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Entrepreneurial studies are being taught enthusiastically and aggressively in the three institutions of higher learning in Washington and Greene counties.
The entrepreneurial spirit is alive and well and being counted on by professors, teachers, students, economists and society, in general, to be an answer to create and increase jobs, help turn around struggling cities and communities and raising the quality of life overall.
Raising the entrepreneurial spirit and, at the very least, the curiosity in it in all students is a focal point today.
As Global Entrepreneurship Week (GEW) has been recognized this past week, leaders at California University of Pennsylvania, Washington & Jefferson College and Waynesburg University are bullish on the entrepreneurship studies programs at their three schools and for entrepreneurship as a whole.
According to www.genglobal.org/gew, GEW, which concluded Nov. 22, is a collection of tens of thousands of events, activities and competitions each November that are geared to inspire millions to explore their potential as an entrepreneur while fostering connections and increasing collaboration within their ecosystems.
“Diversity is a driver of innovation and economies suffer if a nation or group of people are underrepresented or face structural barriers – the world needs more entrepreneurs,” according to a statement on the website. “Powered by the Kauffman Foundation, GEW has expanded to 170-plus nations since (being) launched in 2008 with 20,000 partner organizations now serving as GEN’s community-building backbone.”
Through GEW, GEN seeks universality, striving to be inclusive of individuals and communities who have traditionally faced barriers to entrepreneurship whether minority groups, cumbersome traditional institutions or those pushed to the side by strong competition.
Mark Lennon, Ph.D., MBA, is an associate professor, department of business and enterprise science at Cal U. He said interest in the entrepreneurship studies at his institution is “pretty popular.”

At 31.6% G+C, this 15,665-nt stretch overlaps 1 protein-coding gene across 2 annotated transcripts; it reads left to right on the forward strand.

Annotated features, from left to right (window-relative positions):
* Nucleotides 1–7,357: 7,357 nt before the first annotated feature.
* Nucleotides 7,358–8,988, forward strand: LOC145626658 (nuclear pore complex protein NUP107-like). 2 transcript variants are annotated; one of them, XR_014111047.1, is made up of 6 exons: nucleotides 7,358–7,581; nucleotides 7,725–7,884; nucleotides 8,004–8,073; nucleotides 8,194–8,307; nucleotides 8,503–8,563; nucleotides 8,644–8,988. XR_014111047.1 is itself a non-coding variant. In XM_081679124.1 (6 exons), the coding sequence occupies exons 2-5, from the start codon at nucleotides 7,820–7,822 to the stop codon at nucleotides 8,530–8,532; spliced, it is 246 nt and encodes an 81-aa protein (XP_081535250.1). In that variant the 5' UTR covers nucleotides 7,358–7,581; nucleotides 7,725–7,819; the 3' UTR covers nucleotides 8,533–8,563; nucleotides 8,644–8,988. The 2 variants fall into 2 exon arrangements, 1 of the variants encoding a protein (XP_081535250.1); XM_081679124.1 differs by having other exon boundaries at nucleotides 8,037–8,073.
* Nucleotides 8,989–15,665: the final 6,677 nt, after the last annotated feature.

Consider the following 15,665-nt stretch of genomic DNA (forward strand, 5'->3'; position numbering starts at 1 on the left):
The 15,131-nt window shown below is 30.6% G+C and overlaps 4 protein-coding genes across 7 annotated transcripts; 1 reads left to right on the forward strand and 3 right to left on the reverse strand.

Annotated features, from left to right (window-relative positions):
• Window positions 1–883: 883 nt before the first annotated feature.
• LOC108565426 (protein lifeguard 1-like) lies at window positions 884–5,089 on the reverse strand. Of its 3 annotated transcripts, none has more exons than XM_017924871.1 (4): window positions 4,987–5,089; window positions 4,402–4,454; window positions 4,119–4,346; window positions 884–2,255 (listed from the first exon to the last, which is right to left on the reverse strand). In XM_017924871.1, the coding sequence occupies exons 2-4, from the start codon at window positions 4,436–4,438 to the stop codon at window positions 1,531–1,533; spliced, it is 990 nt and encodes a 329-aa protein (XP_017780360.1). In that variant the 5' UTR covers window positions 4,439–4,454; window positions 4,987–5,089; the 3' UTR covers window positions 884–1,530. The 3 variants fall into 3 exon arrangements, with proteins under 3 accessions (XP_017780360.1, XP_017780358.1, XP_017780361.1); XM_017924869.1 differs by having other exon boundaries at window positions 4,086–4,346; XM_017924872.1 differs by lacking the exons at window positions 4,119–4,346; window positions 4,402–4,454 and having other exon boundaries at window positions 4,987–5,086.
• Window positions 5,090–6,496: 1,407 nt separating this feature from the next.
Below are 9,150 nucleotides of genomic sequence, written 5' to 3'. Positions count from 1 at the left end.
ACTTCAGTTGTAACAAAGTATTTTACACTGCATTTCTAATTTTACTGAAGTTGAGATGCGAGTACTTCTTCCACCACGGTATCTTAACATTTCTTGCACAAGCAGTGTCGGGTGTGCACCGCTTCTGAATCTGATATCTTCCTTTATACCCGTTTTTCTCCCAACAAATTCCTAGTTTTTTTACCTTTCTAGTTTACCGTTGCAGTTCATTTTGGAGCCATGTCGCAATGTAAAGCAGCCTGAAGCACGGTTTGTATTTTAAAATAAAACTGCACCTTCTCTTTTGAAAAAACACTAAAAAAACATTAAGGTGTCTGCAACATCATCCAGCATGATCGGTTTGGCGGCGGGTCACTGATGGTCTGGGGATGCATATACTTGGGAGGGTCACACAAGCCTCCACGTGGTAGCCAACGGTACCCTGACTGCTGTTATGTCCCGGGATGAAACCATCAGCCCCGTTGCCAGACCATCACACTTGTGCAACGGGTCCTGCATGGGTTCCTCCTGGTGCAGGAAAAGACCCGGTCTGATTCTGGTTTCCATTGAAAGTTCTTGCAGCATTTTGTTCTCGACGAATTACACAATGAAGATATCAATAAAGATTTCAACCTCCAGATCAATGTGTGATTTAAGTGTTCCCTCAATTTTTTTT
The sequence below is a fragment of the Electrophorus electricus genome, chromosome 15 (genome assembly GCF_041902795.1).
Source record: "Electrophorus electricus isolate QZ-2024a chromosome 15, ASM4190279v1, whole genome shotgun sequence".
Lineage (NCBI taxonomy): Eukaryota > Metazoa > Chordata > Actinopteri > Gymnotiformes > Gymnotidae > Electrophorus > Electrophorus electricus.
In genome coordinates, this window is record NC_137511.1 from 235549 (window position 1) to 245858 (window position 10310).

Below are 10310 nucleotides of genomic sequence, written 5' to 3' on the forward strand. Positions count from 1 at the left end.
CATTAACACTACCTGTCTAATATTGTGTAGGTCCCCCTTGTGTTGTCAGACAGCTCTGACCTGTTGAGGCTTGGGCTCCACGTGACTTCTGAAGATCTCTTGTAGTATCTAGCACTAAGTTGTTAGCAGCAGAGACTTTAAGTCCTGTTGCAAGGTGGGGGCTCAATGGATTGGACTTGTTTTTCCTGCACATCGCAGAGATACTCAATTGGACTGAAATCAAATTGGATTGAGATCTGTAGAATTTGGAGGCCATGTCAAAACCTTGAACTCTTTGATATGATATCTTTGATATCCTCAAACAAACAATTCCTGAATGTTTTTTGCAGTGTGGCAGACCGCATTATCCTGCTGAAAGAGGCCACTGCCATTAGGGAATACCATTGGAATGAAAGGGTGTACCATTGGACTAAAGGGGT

“There’s not enough high-paying jobs to go around,” Lennon said. “If you can’t find a job, you have to create a job.”
Lennon had various stops before landing at Cal U. He spent many years in Japan studying and working.
“It can be inspiring not only creating a business but adopting a business,” Lennon said. “There are many family-owned businesses around that the kids in the family don’t want. You have a viable business but no one to sell it to. Keeping the brand, keeping the business has merit.”
Lennon is quite proud of taking an active part sponsoring Cal U.’s team in the state’s Start-Up Challenge – which features a 72-hour competition over a weekend where students are required to produce an idea, test it, create a business model and canvass for it.
Max Miller, J.D., MBA, is an assistant professor at W&J. He said there is a comfort and a mindset in entrepreneurship that “didn’t exist 20 years ago.”
“There’s a significant amount of interest,” added Miller, who has been at W&J four years. “It’s not like before when many parents worked at the same place for one company their whole lives.
“Students are willing to take risks. They realize it is not the linear experience our parents had. There are so many entrepreneurs now. Pittsburgh is re-shaping itself. It can happen here in Washington – not through high tech but through small businesses. There’s a lot of research that shows small business has to be part of main street America.”
Miller said while students are increasingly interested in entrepreneurship, they also understand the importance of the skill set and mindset “for whatever it is” to be nimble, see opportunities and react quickly and add value to them.
“More students are dipping their toes in it,” Miller said. “We’ve seen an increase in pre-med, music, accounting students who are interested just to gain an understanding of the frameworks at play.”
Melinda Wells, director of the entrepreneurial leadership and innovation program; assistant professor of business administration at Waynesburg University, said one of her charges when she came to the campus, was to create an “across campus” program.
Waynesburg’s vision is to create “a culture of proactive, innovative and ethical problem solving which will provide students with the skills, abilities and experiences they need to thrive in a rapidly changing world.”
Wells has helped Waynesburg reach all students as the university’s stated goals include instilling an entrepreneurial mindset in all of them as a way to think, learn and execute. In addition, Waynesburg wants to provide “multiple pathways for students to develop targeted skills based on the student’s level of interest and career aspirations. Finally, Wells’ mission also includes creating an “inclusive, coordinated and collaborative infrastructure to support” the culture development throughout the campus.
Waynesburg exposes all students to the entrepreneurial mindset through its first-year Fiat Lux seminar. In this program students are taught to develop key skills by infusing project-based and experimental learning. Students are also taught the venture creation process and to provide them with opportunities and support to develop ventures.
“It’s important to expose students to this type of thinking,” Wells said. “Whether it’s an artist or a dentist, we want to help them develop a mindset. That’s way ours is a little different. We introduce them to entrepreneurial thinking quickly.”
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